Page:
The variety in the different types of experiments that you can design gives you the opportunity to go after new problems and answer new questions. SigOpt can even help HPC users lead experimentation in the manufacturing processes. SigOpt helps you get your models from testing and simulation into production.
Insights from Head of Research
SigOpt is an Intelligent Experimentation platform designed to accelerate and amplify the impact of modelers everywhere. Modelers can vary significantly based on their role, the problem that they’re solving, and the industry that they’re in. Are the modelers scientists? If so, they might have a completely different notion of what an experiment means to them. Scientists might be dealing with Material Science problems. They might want to know how to make silicon hardware smaller and smaller. Are the modelers physicists? They might be more interested in high fidelity simulations of the real world. Are the modelers data scientists? If so, their definition of an experiment might look like an A/B test. They might want to know which types of images or ads resonate best with their customers. On the other hand, a machine learning engineer might be more interested in detecting pedestrians for autonomous vehicles. And of course, quantitative traders might be more interested in knowing the best times to buy or sell stock.
However, the one thing that all of these different industries have in common is the alignment between model optimization and their core business goals. You might be using the intelligent experimentation platform for running experiments and tuning variables in order to optimize your model, but that is just one piece of the puzzle. The model you’re experimenting with might need to work with other models, or it might need to coordinate with other processes. It is part of a larger whole, and by merely optimizing the model is not enough to satisfy those core business goals. The model might enable you to make the quickest and smartest decisions, but are you reaching your core revenue or safety goals? The optimized model might be giving you the best results you’ve ever seen, but is there a disconnect between your model outcome and your core goals? What good is an optimized model that doesn’t deliver results in the real world? The Intelligent Experimentation platform can help you discover the root cause of this disconnect. Is the model overfitting the data? This could be a likely scenario where the model is fully optimized, but does not have a good sense of the rest of the world. Or is there something else going on? These are the factors that every modeler across any industry or role needs to keep in mind when designing their experiments. SigOpt’s Intelligent Experimentation platform helps you ask the right questions for your core goals and design experiments to get to the answers you need and successfully reach your goals.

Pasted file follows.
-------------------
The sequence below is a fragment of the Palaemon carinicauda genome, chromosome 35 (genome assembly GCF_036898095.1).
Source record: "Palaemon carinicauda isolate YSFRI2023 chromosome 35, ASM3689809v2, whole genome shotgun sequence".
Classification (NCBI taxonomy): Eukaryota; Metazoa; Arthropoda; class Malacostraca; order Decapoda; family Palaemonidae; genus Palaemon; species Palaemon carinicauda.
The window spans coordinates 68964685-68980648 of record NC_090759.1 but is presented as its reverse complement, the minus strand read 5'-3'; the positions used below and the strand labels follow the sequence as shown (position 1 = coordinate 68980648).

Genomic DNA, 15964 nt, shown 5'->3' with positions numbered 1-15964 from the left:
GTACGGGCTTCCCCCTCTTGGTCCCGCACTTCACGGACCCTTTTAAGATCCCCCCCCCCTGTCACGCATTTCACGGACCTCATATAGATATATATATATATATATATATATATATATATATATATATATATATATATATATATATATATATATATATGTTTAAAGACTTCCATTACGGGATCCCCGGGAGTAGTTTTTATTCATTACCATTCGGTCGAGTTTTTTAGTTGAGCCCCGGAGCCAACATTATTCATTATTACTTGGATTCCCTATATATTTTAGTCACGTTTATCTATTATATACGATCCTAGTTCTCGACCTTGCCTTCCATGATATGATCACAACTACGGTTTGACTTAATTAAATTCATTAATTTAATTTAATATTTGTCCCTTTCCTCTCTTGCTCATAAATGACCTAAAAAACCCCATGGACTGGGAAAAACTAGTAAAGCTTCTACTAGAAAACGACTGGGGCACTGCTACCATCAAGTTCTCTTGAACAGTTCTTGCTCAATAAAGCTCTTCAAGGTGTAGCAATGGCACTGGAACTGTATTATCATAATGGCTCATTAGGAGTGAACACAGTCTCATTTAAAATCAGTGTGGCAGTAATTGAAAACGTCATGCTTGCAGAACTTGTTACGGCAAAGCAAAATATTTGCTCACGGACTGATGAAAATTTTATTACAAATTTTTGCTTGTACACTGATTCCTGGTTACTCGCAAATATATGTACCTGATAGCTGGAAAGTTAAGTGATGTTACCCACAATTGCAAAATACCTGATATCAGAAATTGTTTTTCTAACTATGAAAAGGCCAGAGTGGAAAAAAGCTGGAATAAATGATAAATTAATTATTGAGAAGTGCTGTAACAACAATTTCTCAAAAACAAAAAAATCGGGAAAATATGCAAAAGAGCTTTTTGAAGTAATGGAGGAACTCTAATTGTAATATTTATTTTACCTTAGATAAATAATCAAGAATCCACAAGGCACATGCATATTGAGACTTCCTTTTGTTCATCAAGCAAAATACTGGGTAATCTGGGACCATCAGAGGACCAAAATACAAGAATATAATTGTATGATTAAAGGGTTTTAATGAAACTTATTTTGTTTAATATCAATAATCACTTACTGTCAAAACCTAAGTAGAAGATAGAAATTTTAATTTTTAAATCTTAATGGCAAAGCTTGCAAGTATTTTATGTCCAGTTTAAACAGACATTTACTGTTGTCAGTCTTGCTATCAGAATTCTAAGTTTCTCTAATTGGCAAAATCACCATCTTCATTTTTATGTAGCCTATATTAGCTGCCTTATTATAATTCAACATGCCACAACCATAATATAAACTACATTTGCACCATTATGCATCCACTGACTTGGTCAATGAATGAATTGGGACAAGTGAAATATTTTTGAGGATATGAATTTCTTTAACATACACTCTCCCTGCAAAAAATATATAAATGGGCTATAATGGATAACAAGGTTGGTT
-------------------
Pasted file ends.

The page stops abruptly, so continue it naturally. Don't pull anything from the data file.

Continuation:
To learn more about how experts approach experiment design, I encourage you to watch a panel discussion from the SigOpt Summit. If you’d like to start your own Intelligent Experimentation for your project, sign up to use SigOpt for free.